Our daughter was a precocious child. It seems she was born talking and asking questions. So when she was about 3 years old, we put her in a Sunday school class for kindergarten-age children. After Sunday school and church she would explain to us what she had learned.
One Sunday we asked her what her teacher had taught that morning.
“We heard about Nicodemus and Jesus,” she said.
(This is good, I thought -- the 3rd chapter of John. That’s where John 3:16 is. What better passage for a child to hear the simple truth that all one has to do is believe in Jesus!)
“What happened?” I asked.
Her eyes grew wider as she related the story as she recalled it. “Nicodemus was in the house and Jesus was outside. And Jesus kept knocking and knocking, but Nicodemus wouldn’t let Him in!”
I was a bit puzzled, as I had read that passage many times, but didn’t recall those details, so I asked, “What happened next?”
“It started raining – real HARD! And still Nicodemus wouldn’t let Jesus in.”
I frowned at her. “Are you sure that’s the way your teacher told the story?”
“Well, I made that part up about the rain!", she replied with a look of shame.
I could imagine what the Sunday school was like. I knew her teacher, a dear sweet elderly lady who loved the Lord and loved children. But like many teachers, she had tried to use metaphorical language to communicate concrete truths to children who see everything concretely.
She had probably told the children that Nicodemus wouldn’t “open his heart’s door” to Jesus, meaning he wouldn’t believe. But to a child, that’s a real wooden door with hinges and a doorknob.
Jesus spoke of the “little ones who believe in Me” (Matthew 18:6). He apparently thought that children were capable of exercising faith. Yet we seem to feel that instead of giving them the simple truth about Jesus, we muddy it up with metaphors.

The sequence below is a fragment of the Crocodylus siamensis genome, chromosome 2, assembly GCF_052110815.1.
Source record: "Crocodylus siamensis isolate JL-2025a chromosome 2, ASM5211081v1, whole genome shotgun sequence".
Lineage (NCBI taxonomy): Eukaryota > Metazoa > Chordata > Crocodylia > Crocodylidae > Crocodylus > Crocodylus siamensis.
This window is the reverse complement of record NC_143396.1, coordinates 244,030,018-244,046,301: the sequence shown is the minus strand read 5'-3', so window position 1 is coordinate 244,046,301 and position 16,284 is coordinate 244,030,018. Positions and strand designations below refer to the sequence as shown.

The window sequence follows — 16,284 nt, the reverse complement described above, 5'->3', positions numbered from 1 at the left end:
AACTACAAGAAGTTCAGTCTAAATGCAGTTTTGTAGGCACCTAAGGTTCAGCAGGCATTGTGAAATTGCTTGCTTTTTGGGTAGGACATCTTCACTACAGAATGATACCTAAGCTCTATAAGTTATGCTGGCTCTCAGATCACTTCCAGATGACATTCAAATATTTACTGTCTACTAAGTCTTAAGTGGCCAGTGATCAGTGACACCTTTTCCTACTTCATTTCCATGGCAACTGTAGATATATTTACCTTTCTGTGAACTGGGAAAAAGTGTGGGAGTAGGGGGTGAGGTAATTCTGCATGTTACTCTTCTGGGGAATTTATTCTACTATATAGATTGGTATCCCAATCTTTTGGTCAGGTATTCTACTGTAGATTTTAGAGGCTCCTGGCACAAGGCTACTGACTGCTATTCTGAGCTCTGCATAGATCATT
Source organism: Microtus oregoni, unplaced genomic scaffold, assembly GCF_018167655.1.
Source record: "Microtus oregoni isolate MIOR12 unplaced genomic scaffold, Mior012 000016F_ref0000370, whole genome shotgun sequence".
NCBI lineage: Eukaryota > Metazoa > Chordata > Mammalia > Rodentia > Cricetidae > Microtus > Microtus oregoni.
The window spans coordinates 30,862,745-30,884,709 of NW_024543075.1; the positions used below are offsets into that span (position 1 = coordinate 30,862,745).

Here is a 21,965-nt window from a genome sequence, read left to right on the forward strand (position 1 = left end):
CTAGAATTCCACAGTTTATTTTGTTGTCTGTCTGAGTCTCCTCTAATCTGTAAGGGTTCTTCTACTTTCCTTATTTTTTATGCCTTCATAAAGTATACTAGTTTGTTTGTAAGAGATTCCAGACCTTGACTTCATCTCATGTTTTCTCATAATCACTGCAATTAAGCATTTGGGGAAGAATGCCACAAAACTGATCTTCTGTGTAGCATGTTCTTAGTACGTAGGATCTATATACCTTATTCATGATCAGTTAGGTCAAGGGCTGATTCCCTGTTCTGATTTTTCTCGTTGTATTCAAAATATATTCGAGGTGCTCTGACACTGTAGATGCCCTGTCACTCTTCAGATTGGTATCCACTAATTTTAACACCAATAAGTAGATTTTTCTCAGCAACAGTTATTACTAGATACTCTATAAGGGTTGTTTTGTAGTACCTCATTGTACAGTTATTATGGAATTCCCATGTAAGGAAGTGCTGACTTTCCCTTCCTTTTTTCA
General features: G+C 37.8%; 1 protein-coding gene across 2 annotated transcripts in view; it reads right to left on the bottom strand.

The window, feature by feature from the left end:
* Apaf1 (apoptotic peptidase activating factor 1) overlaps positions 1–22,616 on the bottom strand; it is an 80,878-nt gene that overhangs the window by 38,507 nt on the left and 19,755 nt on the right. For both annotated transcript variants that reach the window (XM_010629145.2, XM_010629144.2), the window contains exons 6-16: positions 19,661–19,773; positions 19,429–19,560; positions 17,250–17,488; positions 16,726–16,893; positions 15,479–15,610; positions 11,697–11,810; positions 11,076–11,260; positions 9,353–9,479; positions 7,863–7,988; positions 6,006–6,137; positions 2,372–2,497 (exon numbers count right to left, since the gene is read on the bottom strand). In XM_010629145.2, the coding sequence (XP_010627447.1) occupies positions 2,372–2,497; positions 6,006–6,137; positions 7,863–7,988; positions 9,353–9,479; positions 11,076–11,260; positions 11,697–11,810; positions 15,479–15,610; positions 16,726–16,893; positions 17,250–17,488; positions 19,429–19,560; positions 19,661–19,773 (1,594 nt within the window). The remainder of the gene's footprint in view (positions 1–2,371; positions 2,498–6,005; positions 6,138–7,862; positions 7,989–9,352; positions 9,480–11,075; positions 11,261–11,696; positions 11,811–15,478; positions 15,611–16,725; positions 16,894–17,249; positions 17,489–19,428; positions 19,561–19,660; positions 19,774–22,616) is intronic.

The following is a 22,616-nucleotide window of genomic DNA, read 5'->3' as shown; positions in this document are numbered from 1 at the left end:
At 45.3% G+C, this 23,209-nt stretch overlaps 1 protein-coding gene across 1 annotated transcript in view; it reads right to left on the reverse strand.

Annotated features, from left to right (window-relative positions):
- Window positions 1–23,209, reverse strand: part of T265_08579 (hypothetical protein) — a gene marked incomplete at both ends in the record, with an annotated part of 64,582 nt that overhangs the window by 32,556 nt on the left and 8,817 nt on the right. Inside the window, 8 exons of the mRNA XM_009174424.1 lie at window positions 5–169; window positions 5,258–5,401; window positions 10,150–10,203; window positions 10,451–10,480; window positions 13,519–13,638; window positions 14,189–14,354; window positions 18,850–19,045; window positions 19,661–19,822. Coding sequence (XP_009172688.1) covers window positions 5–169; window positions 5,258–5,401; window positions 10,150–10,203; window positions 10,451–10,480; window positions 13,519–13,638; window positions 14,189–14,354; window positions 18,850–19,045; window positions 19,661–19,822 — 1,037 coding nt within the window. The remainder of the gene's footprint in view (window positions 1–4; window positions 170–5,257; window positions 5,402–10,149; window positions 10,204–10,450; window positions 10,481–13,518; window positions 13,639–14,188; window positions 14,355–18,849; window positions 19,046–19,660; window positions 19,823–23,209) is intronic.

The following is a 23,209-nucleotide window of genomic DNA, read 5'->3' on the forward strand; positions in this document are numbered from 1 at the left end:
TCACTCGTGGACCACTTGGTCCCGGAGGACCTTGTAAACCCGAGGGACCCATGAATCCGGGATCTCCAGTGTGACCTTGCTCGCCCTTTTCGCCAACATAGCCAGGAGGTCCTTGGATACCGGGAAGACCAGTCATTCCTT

And this is done with adults as well as children.
Jesus said, “… whoever believes in Him will … have eternal life” (John 3:16).
Paul said, “Believe in the Lord Jesus and you will be saved” (Acts 16:31).
Paul defines the Gospel as consisting of four basic assertions, “Christ died for our sins … He was buried … He was raised … He was seen” (1 Corinthians 15:1-5a).
To believe is simply to recognize these truths and to confidently rely on them and the One of whom they speak – Jesus Christ – for our eternal salvation.
What could be simpler?
But I have heard the following appeals made:
• Open your heart (or heart’s door) to Jesus.
• Let Jesus into your heart (or life).
• Accept Jesus as your personal Savior.
• Make Jesus your Lord and Savior.
• Give your heart to Jesus.
• Pray the sinner’s prayer.
• Walk the aisle.
• Make Jesus Lord of your life.
I am positive that many people have come to saving faith in Christ despite our lack of clarity, despite our muddying up of the water of life. But why not let the message be as clear and simple as it is? Perhaps one reason is that we want to see results, we want to see a conversion experience. But the danger is that one could put faith in the conversion experience and not in the Savior Himself.